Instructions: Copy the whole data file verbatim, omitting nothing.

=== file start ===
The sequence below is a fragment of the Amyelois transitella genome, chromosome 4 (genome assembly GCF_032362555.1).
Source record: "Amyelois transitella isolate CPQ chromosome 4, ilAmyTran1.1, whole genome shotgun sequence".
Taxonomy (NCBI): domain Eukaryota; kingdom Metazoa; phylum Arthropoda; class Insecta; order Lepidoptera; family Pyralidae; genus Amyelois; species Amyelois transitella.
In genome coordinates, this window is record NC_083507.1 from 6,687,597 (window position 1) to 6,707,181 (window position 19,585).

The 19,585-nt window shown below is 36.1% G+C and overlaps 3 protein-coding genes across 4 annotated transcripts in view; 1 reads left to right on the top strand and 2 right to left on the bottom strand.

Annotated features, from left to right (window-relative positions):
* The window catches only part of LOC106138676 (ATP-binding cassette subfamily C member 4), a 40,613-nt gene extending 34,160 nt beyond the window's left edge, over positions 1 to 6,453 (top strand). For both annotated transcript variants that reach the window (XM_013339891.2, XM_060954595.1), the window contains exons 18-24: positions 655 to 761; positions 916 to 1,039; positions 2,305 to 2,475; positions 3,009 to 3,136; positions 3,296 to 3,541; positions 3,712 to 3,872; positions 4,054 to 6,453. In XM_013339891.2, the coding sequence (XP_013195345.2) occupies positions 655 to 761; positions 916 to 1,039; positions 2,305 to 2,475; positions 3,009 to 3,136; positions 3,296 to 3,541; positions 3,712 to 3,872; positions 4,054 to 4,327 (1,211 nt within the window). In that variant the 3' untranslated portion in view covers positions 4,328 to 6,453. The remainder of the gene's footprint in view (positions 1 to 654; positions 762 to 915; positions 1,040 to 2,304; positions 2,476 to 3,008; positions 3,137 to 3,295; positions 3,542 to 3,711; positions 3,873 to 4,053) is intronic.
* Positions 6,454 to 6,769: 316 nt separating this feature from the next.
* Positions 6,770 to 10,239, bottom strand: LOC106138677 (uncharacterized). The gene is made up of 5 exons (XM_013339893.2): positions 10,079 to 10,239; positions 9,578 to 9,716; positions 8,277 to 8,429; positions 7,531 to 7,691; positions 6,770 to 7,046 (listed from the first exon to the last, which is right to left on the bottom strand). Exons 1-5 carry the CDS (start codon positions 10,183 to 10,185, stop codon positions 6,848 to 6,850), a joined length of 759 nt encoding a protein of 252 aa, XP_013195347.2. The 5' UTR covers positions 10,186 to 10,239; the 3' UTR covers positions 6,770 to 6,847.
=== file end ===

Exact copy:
The sequence below is a fragment of the Amyelois transitella genome, chromosome 4 (genome assembly GCF_032362555.1).
Source record: "Amyelois transitella isolate CPQ chromosome 4, ilAmyTran1.1, whole genome shotgun sequence".
Taxonomy (NCBI): domain Eukaryota; kingdom Metazoa; phylum Arthropoda; class Insecta; order Lepidoptera; family Pyralidae; genus Amyelois; species Amyelois transitella.
In genome coordinates, this window is record NC_083507.1 from 6,687,597 (window position 1) to 6,707,181 (window position 19,585).

The 19,585-nt window shown below is 36.1% G+C and overlaps 3 protein-coding genes across 4 annotated transcripts in view; 1 reads left to right on the top strand and 2 right to left on the bottom strand.

Annotated features, from left to right (window-relative positions):
* The window catches only part of LOC106138676 (ATP-binding cassette subfamily C member 4), a 40,613-nt gene extending 34,160 nt beyond the window's left edge, over positions 1 to 6,453 (top strand). For both annotated transcript variants that reach the window (XM_013339891.2, XM_060954595.1), the window contains exons 18-24: positions 655 to 761; positions 916 to 1,039; positions 2,305 to 2,475; positions 3,009 to 3,136; positions 3,296 to 3,541; positions 3,712 to 3,872; positions 4,054 to 6,453. In XM_013339891.2, the coding sequence (XP_013195345.2) occupies positions 655 to 761; positions 916 to 1,039; positions 2,305 to 2,475; positions 3,009 to 3,136; positions 3,296 to 3,541; positions 3,712 to 3,872; positions 4,054 to 4,327 (1,211 nt within the window). In that variant the 3' untranslated portion in view covers positions 4,328 to 6,453. The remainder of the gene's footprint in view (positions 1 to 654; positions 762 to 915; positions 1,040 to 2,304; positions 2,476 to 3,008; positions 3,137 to 3,295; positions 3,542 to 3,711; positions 3,873 to 4,053) is intronic.
* Positions 6,454 to 6,769: 316 nt separating this feature from the next.
* Positions 6,770 to 10,239, bottom strand: LOC106138677 (uncharacterized). The gene is made up of 5 exons (XM_013339893.2): positions 10,079 to 10,239; positions 9,578 to 9,716; positions 8,277 to 8,429; positions 7,531 to 7,691; positions 6,770 to 7,046 (listed from the first exon to the last, which is right to left on the bottom strand). Exons 1-5 carry the CDS (start codon positions 10,183 to 10,185, stop codon positions 6,848 to 6,850), a joined length of 759 nt encoding a protein of 252 aa, XP_013195347.2. The 5' UTR covers positions 10,186 to 10,239; the 3' UTR covers positions 6,770 to 6,847.